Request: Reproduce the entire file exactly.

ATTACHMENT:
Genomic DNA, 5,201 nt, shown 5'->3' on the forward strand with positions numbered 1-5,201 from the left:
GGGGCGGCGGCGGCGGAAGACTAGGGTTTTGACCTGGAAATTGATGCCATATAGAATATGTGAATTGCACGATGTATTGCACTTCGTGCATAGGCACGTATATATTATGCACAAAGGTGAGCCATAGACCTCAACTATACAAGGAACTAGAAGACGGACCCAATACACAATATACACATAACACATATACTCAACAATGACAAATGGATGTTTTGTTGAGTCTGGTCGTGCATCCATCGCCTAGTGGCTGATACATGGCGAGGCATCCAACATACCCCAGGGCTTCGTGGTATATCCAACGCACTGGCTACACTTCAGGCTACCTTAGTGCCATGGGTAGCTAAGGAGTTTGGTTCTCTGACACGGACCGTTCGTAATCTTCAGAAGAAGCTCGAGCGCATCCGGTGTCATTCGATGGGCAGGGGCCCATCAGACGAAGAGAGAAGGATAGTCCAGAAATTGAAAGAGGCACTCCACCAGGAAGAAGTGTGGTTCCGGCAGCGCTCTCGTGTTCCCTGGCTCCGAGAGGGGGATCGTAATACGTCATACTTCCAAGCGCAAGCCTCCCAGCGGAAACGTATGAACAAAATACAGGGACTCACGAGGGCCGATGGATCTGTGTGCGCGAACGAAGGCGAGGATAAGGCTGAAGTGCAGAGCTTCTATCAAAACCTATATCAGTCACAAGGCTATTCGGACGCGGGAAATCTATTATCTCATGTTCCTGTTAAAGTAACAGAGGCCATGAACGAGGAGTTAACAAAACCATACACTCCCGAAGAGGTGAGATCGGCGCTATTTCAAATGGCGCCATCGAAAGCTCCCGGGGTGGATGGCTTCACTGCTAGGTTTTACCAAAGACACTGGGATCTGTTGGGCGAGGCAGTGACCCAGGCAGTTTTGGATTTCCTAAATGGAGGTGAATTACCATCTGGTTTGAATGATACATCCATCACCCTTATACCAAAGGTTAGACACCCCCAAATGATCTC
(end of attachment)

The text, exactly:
Genomic DNA, 5,201 nt, shown 5'->3' on the forward strand with positions numbered 1-5,201 from the left:
GGGGCGGCGGCGGCGGAAGACTAGGGTTTTGACCTGGAAATTGATGCCATATAGAATATGTGAATTGCACGATGTATTGCACTTCGTGCATAGGCACGTATATATTATGCACAAAGGTGAGCCATAGACCTCAACTATACAAGGAACTAGAAGACGGACCCAATACACAATATACACATAACACATATACTCAACAATGACAAATGGATGTTTTGTTGAGTCTGGTCGTGCATCCATCGCCTAGTGGCTGATACATGGCGAGGCATCCAACATACCCCAGGGCTTCGTGGTATATCCAACGCACTGGCTACACTTCAGGCTACCTTAGTGCCATGGGTAGCTAAGGAGTTTGGTTCTCTGACACGGACCGTTCGTAATCTTCAGAAGAAGCTCGAGCGCATCCGGTGTCATTCGATGGGCAGGGGCCCATCAGACGAAGAGAGAAGGATAGTCCAGAAATTGAAAGAGGCACTCCACCAGGAAGAAGTGTGGTTCCGGCAGCGCTCTCGTGTTCCCTGGCTCCGAGAGGGGGATCGTAATACGTCATACTTCCAAGCGCAAGCCTCCCAGCGGAAACGTATGAACAAAATACAGGGACTCACGAGGGCCGATGGATCTGTGTGCGCGAACGAAGGCGAGGATAAGGCTGAAGTGCAGAGCTTCTATCAAAACCTATATCAGTCACAAGGCTATTCGGACGCGGGAAATCTATTATCTCATGTTCCTGTTAAAGTAACAGAGGCCATGAACGAGGAGTTAACAAAACCATACACTCCCGAAGAGGTGAGATCGGCGCTATTTCAAATGGCGCCATCGAAAGCTCCCGGGGTGGATGGCTTCACTGCTAGGTTTTACCAAAGACACTGGGATCTGTTGGGCGAGGCAGTGACCCAGGCAGTTTTGGATTTCCTAAATGGAGGTGAATTACCATCTGGTTTGAATGATACATCCATCACCCTTATACCAAAGGTTAGACACCCCCAAATGATCTC